Controversial tests on H7N9 flu virus

A group of researchers working on the Influenza A H7N9 virus has, in a letter to Science magazine, put before the public its case for gain of function (GOF) studies to create viruses with varied properties in the laboratory. The epidemiologists, led by Ron Fouchier and Yoshihiro Kawaoka of the University of Wisconsin, say that their earlier experiments, on the same lines, with the H5N1 flu virus had aroused a storm of protest and been virtually shut down for a year. They now want to explain to the public the nature and importance of their work in the interests of transparency. According to them, so far, research has studied “the wild-type avian A (H7N9) viruses in terms of host range, virulence, and transmission” and they are evaluating the effectiveness of antiviral drugs and vaccine candidates.”

Researchers “use several techniques to give viruses characteristics that they don’t have in nature, such as the ability to infect new species or transmit more easily through the air. Such studies are critical to understanding the sometimes subtle changes that can make a bird virus a pandemic threat.” The Fouchier group argues that traditional epidemiological testing does not enable healthcare authorities to tackle pandemics in time. However, scholars opposing the tests are very sceptical, arguing that the justification for carrying out this research is unconvincing and that the precautions outlined by the group cannot guarantee safety.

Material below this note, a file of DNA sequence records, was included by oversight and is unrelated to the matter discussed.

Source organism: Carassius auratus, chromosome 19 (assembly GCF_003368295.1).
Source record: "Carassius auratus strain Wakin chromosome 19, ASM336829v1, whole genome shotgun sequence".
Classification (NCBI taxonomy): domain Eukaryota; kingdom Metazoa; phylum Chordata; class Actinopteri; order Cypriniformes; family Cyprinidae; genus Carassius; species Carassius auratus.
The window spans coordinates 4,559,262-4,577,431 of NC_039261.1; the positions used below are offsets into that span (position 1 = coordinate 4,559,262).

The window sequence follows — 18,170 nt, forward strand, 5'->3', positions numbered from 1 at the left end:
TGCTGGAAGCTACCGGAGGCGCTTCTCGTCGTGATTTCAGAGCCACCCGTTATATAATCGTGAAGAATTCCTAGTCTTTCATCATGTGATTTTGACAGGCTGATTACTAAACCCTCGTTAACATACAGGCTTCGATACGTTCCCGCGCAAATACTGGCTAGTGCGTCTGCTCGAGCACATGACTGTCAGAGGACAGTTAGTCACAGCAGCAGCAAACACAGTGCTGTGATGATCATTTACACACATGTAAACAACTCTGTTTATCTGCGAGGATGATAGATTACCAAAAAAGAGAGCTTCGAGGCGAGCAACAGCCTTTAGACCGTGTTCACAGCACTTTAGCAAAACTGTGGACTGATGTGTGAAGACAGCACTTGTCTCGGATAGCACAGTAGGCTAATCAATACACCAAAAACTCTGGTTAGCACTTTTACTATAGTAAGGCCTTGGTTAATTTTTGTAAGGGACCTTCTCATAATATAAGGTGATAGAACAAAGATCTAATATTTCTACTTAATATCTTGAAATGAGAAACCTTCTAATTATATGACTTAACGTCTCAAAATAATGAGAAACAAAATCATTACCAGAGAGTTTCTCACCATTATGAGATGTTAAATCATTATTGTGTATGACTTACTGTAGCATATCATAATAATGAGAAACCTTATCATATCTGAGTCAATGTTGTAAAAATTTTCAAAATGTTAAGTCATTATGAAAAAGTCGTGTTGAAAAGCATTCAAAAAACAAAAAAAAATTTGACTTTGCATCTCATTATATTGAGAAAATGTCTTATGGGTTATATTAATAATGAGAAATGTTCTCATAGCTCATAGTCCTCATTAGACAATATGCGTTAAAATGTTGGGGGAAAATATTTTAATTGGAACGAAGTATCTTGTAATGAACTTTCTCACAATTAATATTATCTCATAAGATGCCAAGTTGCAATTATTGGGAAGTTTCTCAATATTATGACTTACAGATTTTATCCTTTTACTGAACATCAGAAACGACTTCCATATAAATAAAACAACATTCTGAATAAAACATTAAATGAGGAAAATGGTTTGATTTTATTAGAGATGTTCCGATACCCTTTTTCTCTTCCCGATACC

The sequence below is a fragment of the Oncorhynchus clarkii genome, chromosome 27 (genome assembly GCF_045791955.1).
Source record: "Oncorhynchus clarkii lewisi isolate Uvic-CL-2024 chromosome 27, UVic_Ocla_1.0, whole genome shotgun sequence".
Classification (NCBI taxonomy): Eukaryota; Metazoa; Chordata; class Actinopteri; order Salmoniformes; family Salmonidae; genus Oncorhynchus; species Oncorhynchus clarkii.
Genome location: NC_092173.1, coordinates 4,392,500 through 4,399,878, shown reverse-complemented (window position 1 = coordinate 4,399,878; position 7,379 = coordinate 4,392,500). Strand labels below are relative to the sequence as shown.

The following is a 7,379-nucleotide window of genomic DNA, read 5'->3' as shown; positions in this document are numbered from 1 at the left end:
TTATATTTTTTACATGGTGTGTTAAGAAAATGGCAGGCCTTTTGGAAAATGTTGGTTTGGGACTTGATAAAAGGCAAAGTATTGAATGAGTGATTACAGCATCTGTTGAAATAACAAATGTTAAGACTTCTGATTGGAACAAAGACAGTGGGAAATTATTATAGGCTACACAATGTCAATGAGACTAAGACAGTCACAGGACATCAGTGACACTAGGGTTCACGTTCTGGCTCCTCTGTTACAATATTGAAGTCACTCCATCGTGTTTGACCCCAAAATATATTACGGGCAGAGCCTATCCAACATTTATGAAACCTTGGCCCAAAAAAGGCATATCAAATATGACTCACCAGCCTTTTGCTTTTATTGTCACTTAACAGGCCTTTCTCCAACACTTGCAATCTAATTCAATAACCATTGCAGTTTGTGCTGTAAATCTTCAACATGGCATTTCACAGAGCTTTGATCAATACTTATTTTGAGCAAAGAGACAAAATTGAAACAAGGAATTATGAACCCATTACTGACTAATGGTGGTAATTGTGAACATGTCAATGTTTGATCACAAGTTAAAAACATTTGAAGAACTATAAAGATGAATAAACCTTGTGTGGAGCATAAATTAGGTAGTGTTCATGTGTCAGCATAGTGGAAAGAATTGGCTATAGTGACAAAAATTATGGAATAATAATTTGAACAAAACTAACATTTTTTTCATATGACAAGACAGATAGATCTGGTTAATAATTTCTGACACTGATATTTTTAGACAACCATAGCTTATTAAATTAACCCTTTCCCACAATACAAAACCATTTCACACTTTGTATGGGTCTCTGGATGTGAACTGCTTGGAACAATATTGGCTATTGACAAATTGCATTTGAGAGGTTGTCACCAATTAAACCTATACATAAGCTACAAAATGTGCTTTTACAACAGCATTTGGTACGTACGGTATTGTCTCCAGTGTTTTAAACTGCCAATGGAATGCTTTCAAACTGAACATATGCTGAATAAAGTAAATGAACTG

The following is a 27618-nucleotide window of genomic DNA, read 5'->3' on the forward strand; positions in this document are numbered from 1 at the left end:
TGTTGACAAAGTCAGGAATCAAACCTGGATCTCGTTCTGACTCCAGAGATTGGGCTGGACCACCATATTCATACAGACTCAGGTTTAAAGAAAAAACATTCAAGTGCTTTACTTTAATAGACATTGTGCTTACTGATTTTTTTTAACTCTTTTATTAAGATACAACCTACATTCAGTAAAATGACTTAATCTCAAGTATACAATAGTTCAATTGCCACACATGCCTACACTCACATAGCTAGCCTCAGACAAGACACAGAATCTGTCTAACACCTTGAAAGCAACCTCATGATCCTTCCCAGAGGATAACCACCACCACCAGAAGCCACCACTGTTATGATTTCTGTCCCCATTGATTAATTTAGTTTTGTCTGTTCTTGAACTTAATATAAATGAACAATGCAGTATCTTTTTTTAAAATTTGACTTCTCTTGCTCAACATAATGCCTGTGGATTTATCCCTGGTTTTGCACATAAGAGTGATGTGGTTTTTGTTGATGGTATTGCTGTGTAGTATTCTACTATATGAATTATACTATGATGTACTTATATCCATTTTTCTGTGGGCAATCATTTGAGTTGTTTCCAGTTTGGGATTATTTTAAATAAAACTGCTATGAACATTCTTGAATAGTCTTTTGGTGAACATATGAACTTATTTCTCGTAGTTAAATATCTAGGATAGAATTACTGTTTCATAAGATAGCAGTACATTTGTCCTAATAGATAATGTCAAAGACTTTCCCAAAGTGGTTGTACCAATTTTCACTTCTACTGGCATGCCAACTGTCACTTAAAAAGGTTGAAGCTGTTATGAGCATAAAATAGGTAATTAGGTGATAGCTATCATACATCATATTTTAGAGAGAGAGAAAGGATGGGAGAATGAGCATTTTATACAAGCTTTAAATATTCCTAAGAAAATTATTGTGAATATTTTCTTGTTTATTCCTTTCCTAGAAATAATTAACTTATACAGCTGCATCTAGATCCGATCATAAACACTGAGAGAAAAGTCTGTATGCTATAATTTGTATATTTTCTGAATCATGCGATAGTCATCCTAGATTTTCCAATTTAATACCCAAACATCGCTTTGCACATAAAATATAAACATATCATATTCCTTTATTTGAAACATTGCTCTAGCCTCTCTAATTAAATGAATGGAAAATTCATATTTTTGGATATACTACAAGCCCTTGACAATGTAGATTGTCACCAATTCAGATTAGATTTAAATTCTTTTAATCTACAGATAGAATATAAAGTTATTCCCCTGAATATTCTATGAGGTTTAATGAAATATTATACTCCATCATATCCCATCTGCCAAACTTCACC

Among the characteristics given to viruses in GOF studies could be easier transmission and the ability to infect more species. These could be potentially disastrous if the viruses were to escape from the laboratory or get into the hands of terrorists, say critics.

David Malakoff, Critics skeptical as flu scientists argue for controversial H7N9 studies, Science, August 9, 2013, Available from: Ron A M Fouchier, Gain-of-Function Experiments on H7N9, Science, August 9, 2013, Available from:

Survey shakes up medical teachers

According to a survey carried out recently at the Grant Medical College in Mumbai, medical students pointed to continued absenteeism, lack of clarity in teaching and ignorance of the subjects taught as the three worst failings of their professors,.

The survey covered 900 students from the first to third years. They were asked to rank their professors, from all 12 departments, on a score of 1 (worst) to 10 (best). The students were encouraged to be frank, with no obligation being placed on them to mention their names or roll numbers. The participants were the most indignant about those teachers whom they said they had never even seen on campus.

The survey was initiated by the dean, Dr TP Lahane, who said that though the college is a reputed institution, “not many of our students are able to crack the All India Post-Graduate Medical Entrance Exams.” He concluded, “This survey gives a fair idea of where the problem lies.” In the survey, the pathology and forensic departments fared the worst, while the biochemistry and anatomy departments were rated the highest. The teachers have apparently taken the survey seriously and say they intend to improve their performance. This is a good augury for the maintenance of standards in medical education which have been a cause for concern all over the country. More colleges in India should take a leaf out of Dr Lahane’s book. There are plans for a follow-up survey after six months.

Lata Mishra, Survey shames JJ’s Grant Medical College faculty, Mumbai Mirror [Internet] September 2, 2013, Available from: